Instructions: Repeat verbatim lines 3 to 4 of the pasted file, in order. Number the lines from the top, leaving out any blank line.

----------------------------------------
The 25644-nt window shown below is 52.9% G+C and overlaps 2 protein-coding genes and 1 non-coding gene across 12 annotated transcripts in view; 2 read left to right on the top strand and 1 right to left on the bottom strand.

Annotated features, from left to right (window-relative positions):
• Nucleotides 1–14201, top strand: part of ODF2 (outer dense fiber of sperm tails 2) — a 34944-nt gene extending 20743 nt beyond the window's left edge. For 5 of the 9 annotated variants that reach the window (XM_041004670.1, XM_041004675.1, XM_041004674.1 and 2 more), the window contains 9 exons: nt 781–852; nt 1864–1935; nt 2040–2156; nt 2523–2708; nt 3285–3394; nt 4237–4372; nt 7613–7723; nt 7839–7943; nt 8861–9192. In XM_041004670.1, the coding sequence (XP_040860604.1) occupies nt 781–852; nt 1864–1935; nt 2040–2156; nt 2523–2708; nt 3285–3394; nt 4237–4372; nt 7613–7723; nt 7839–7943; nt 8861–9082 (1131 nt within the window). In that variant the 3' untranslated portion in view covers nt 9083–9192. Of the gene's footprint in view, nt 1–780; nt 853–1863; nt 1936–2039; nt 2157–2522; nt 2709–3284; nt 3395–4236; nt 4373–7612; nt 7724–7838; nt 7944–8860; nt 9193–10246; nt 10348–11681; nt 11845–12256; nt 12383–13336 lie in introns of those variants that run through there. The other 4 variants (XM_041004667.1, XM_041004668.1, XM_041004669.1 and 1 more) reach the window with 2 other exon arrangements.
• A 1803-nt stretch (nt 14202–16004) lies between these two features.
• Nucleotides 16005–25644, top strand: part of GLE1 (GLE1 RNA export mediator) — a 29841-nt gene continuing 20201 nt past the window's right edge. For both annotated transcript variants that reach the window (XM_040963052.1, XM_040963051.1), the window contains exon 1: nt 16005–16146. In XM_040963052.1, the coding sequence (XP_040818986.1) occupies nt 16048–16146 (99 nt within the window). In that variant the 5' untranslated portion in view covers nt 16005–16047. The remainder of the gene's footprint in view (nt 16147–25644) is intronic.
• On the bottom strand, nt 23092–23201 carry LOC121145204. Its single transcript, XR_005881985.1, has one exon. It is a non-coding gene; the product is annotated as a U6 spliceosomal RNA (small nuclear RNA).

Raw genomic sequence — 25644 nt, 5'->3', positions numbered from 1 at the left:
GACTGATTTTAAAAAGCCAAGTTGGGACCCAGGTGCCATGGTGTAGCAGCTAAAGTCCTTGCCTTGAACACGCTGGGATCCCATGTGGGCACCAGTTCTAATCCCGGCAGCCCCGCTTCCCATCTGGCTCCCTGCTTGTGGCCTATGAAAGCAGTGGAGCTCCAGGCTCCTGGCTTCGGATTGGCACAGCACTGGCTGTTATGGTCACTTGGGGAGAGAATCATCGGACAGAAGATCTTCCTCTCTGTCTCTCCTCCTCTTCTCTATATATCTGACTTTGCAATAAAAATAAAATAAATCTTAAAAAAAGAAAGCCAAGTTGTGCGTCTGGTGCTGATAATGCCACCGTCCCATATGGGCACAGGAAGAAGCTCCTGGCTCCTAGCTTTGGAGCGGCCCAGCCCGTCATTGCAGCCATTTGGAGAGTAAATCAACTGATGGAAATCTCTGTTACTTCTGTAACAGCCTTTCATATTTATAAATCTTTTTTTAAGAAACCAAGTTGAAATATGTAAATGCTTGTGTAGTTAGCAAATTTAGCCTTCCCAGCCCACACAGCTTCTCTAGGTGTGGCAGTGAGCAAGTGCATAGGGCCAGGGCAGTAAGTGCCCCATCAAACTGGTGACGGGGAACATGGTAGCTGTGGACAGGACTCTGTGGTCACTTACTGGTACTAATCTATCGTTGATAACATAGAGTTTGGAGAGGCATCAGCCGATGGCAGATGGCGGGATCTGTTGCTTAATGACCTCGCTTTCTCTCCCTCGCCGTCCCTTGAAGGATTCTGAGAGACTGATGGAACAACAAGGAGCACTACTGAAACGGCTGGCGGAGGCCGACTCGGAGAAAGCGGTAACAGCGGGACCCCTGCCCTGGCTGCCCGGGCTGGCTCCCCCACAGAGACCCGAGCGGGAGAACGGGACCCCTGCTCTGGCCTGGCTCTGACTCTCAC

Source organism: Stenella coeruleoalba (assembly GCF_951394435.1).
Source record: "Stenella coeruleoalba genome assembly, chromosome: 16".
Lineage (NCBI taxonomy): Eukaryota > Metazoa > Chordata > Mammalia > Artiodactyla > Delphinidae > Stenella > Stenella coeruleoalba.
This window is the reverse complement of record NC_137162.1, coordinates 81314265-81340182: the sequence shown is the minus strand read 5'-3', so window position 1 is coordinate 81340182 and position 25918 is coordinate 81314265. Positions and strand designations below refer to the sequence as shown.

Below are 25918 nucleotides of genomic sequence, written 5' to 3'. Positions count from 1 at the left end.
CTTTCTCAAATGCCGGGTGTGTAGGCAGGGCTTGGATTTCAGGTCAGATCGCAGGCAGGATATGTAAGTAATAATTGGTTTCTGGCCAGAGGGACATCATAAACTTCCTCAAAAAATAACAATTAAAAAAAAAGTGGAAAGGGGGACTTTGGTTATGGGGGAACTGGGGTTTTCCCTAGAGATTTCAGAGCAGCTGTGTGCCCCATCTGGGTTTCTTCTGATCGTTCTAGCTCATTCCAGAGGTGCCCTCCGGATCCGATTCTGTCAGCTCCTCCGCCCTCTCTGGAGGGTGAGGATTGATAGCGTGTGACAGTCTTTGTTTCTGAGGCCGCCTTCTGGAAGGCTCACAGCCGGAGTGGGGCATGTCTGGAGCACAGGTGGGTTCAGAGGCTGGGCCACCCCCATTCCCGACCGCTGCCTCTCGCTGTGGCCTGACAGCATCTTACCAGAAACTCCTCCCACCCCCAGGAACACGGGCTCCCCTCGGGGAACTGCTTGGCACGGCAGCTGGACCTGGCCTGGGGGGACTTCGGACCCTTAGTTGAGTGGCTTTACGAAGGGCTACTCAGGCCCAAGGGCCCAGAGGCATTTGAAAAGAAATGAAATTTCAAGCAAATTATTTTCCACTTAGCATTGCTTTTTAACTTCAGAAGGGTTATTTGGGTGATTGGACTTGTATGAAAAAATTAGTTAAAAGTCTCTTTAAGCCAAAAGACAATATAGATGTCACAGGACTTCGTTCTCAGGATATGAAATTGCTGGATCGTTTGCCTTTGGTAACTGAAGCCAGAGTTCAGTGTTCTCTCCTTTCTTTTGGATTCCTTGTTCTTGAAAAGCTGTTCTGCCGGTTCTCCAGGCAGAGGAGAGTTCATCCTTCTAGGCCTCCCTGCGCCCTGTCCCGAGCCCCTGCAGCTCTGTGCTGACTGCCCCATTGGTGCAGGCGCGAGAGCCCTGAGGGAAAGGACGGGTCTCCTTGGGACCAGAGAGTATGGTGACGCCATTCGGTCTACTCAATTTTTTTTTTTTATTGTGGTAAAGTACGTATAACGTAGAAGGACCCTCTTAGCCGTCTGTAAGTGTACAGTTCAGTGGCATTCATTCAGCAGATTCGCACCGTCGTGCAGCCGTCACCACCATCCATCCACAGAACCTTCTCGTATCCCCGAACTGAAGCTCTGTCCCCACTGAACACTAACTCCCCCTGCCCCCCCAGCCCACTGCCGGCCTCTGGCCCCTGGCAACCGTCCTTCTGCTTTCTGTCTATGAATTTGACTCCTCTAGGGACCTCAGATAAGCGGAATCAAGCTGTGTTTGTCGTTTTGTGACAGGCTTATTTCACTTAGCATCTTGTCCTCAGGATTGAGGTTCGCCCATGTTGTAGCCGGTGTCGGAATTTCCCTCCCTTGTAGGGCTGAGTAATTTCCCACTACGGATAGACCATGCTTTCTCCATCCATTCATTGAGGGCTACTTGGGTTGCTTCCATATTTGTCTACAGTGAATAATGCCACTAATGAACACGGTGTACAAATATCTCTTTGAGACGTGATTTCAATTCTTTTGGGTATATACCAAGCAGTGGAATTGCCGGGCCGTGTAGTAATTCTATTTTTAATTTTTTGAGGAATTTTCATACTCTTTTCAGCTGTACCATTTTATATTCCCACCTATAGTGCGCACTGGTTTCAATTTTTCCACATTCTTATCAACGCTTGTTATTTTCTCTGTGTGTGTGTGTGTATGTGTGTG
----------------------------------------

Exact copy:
• Nucleotides 1–14201, top strand: part of ODF2 (outer dense fiber of sperm tails 2) — a 34944-nt gene extending 20743 nt beyond the window's left edge. For 5 of the 9 annotated variants that reach the window (XM_041004670.1, XM_041004675.1, XM_041004674.1 and 2 more), the window contains 9 exons: nt 781–852; nt 1864–1935; nt 2040–2156; nt 2523–2708; nt 3285–3394; nt 4237–4372; nt 7613–7723; nt 7839–7943; nt 8861–9192. In XM_041004670.1, the coding sequence (XP_040860604.1) occupies nt 781–852; nt 1864–1935; nt 2040–2156; nt 2523–2708; nt 3285–3394; nt 4237–4372; nt 7613–7723; nt 7839–7943; nt 8861–9082 (1131 nt within the window). In that variant the 3' untranslated portion in view covers nt 9083–9192. Of the gene's footprint in view, nt 1–780; nt 853–1863; nt 1936–2039; nt 2157–2522; nt 2709–3284; nt 3395–4236; nt 4373–7612; nt 7724–7838; nt 7944–8860; nt 9193–10246; nt 10348–11681; nt 11845–12256; nt 12383–13336 lie in introns of those variants that run through there. The other 4 variants (XM_041004667.1, XM_041004668.1, XM_041004669.1 and 1 more) reach the window with 2 other exon arrangements.
• A 1803-nt stretch (nt 14202–16004) lies between these two features.